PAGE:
Jannatul Baqi (جنة البقيع)
|Country||Present-day Saudi Arabia|
|Number of graves||State Secret|
Maqbaratul Baqī' (Arabic: مقبرة البقيع, The Baqi Cemetery) is a cemetery in Medina, present-day Saudi Arabia, located to the southeast of the Masjid al-Nabawi (The Prophet's Mosque). The mosque is built where the Islamic prophet Muhammad used to live, and is currently buried. The cemetery is also known as Jannatul Baqi, meaning "The Garden of Baqi" and Baqiul Qarqad, which means "Baqi of the Boxthorn".
The cemetery holds much significance. It contains many of Muhammad's relatives and companions. Many traditions relate Muhammad issuing a prayer every time he passed it. A Jewish graveyard was once located behind Jannatul Baqi. The Umayyad rulers took down the wall of the Jewish cemetery and widened the Muslim graveyard to enclose the tomb of Caliph Usman ibn Affan within it.
When Muhammad arrived at Medina from Mecca in September 622, al-Baqi was a land covered with Lycium shawii boxthorn trees.
During the construction of the al-Masjid al-Nabawi, on the site he purchased from two orphan children when he arrived after his migration from Mecca to Medina, Asa'ad Bin Zararah, one of Muhammad's companions died. Muhammad chose the spot to be a cemetery and Asa'ad was the first individual to be buried in al-Baqi among the Ansar.
Earlier Caliph Uthman ibn Affan was buried in the huge neighbouring Jewish grave yard. The first enlargement of al-Baqi in history was made by Muawiyah I, the first Umayyad Caliph. In order to honour Uthman ibn Affan, Muawiyah included the huge Jewish graveyard into al-Baqi cemetery. The Umayyad Caliphate built the first dome in al-Baqi over his grave. During different times of history, many domes and structures were built or rebuilt over many famous graves in al-Baqi.
On 21 April 1926, the mausoleums in al-Baqi were destroyed by king Ibn Saud with the support of Ibn Abd-ul-Vahab. In the same year, he also demolished the tombs of holy persons at Mualla Cemetery in Mecca where Muhammad's first wife Khadijah, his grandfather and other ancestors are buried. This happened despite protests by the international Islamic community.
Kin of Muhammad
- Halimah the foster-mother and wet nurse of Muhammad.
- All of the wives of Muhammad, except Khadijah bint Khuwaylid, who is buried in Jannatul Mualla in Mecca
- Ibrahim, Muhammad's son by Maria al-Qibtiyya, died in infancy
- Roqayyah, Umm Kulthum and Zainab daughters of Mohammad and Khadijah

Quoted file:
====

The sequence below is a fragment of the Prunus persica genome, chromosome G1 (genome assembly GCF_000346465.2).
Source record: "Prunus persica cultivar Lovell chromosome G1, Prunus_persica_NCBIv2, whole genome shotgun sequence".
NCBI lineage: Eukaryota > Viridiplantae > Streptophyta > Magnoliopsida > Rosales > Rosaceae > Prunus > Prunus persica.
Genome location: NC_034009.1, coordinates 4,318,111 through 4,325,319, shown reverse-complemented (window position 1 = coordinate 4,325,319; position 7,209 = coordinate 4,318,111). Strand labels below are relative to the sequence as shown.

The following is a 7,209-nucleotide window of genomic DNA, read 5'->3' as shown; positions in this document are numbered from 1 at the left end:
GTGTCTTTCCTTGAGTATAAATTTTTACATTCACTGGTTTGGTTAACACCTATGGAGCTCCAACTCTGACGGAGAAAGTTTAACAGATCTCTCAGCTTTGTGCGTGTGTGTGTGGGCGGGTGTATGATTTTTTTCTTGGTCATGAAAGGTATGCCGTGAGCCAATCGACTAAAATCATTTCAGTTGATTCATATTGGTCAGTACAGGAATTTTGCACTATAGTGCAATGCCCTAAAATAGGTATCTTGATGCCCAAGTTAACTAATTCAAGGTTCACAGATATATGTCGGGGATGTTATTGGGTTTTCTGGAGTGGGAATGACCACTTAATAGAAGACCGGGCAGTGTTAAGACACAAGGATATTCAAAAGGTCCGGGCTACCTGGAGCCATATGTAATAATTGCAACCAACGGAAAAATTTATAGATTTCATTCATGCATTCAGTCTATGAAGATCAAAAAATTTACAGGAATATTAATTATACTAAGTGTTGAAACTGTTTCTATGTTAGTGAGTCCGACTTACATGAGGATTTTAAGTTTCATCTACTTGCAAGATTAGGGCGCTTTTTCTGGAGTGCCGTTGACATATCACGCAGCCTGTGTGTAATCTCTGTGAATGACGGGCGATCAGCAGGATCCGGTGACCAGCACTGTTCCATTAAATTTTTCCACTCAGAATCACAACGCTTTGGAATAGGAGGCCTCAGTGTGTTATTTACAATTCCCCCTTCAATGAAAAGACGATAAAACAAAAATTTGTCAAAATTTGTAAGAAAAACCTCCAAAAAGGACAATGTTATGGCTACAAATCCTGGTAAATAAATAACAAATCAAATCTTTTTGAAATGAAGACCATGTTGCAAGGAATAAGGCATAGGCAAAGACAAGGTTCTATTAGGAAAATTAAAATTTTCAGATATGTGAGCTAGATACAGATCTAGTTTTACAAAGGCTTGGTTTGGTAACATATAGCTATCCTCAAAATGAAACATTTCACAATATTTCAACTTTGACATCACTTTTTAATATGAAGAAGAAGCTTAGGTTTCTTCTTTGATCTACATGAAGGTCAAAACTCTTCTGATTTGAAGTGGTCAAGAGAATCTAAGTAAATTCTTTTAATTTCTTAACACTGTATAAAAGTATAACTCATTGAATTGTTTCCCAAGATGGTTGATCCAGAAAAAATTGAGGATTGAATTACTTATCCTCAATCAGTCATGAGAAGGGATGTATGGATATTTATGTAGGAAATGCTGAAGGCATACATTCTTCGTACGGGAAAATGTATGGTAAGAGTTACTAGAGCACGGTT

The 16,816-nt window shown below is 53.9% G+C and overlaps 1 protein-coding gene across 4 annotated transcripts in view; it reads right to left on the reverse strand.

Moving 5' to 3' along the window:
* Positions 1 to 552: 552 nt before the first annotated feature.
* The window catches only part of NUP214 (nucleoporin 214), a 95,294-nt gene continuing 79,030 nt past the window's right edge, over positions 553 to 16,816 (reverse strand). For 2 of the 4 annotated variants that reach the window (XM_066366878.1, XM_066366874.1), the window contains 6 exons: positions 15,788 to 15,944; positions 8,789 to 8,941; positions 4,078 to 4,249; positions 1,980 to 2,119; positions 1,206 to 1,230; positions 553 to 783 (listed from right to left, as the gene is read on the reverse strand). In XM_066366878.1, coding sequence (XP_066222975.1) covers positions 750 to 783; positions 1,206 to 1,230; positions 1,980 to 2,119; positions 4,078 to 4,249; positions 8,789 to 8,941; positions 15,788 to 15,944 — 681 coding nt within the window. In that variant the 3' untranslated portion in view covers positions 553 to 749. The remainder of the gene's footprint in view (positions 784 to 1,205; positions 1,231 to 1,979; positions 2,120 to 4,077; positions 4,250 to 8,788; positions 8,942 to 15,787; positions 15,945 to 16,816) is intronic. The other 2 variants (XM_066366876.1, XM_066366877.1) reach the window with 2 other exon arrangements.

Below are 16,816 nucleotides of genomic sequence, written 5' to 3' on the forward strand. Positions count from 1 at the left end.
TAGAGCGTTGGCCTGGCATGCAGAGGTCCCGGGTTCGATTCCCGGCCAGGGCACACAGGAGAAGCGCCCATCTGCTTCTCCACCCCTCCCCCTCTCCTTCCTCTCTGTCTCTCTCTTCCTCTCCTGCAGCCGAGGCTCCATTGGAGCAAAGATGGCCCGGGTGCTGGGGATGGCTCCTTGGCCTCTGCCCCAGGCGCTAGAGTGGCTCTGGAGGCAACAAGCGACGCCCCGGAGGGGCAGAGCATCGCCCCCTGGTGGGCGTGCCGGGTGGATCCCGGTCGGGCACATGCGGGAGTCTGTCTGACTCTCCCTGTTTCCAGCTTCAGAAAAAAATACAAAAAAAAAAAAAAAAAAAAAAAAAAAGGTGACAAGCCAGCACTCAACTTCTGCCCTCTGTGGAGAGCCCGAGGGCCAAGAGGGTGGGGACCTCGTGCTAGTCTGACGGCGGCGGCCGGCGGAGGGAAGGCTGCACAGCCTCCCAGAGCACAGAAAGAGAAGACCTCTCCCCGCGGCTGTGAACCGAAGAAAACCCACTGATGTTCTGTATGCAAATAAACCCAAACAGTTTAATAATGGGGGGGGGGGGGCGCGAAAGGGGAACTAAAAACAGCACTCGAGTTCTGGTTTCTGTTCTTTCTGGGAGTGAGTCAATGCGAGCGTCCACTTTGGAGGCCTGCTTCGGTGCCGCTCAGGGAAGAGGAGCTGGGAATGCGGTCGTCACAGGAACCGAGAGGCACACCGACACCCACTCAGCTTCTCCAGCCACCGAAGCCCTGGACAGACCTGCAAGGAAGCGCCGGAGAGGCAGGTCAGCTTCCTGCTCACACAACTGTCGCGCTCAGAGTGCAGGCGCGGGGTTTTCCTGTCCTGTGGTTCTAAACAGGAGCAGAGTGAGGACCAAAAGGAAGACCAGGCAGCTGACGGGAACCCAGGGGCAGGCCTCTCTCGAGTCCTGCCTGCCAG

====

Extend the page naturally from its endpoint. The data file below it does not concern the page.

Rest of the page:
- Fatima, the daughter of Muhammad is purportedly buried there, though the location of her grave is disputed.
- Fatima bint al-Asad, aunt of Muhammad and mother of Caliph and Imam Ali.
- ‘Abbas ibn ‘Abd al-Muttalib, uncle of Muhammad.
- Umm ul-Banin, who married Caliph Ali after the death of Fatimah and Safiyyah, Atika aunts of mohammad.
- Imam Hasan ibn Ali, grandson of Prophet Muhammad, son of Fatimah and Imam Ali.
- Imam Zayn al-Abidin, grandson of Fatima Zahra who is the only adult male that survived the Battle of Karbala because he was sick and could not fight. He was the fourth Shia Imam.
- Imam Muhammad al-Baqir, son of ‘Alī ibn Ḥusayn, the fifth Imam according to Shia
- Imam Ja’far as-Sadiq, son of Muhammad al-Baqir, the sixth Imam according to Shia.
- Abdullah son of Jaffar e Tayyar, who was husband of Zainab, daughter of Ali and nephew of Ali and father of Aun and Muhammad (martyrs of Karbala).
- Aqeel ibn Abi Talib; the elder brother of Ali.
- Uthman ibn Affan, companion of Muhammad and third Sunni Caliph. Uthman ibn Affan was at first buried in a Jewish graveyard behind Al-Baqi', but later Muawiyah I extended Al-Baqi' to include Uthman.
- Uthman Bin Mazoun, companion of Muhammad
- Abu Sa‘id al-Khudri
- Malik ibn Anas, Islamic jurist
- Nafi‘ al-Madani, one of Ten Readers of Quran
Other notable figures (unknown location)
- Mohammad Hayya Al-Sindhi, scholar
- Imam Shamil, Muslim leader and freedom fighter from the Caucuses
- Muhammad Sayyid Tantawy, scholar
- Idris of Libya, King of Libya
- Hasan as-Senussi, Crown Prince of Libya
- Muhammad Zakariya Kandhalawi,Author of Fazael-e-A'maal
Panorama showing a part of the Baqi Cemetery. Qibla is behind the photographer.
- Textual Sources for the Study of Islam By Knappert, Jan, Andrew Rippin
- http://www.al-islam.org/shrines/baqi.htm. History of the Cemetery of Jannat al-Baqi
- "8th of Shawwal - A day of deep grief and sorrow". Sibtayn.com. Sibtayn International Foundation. Retrieved 23 January 2015.
- Lady Fatima, Islamic Insight, Accessed September 1, 2012.
Media related to Jannatul Baqi at Wikimedia Commons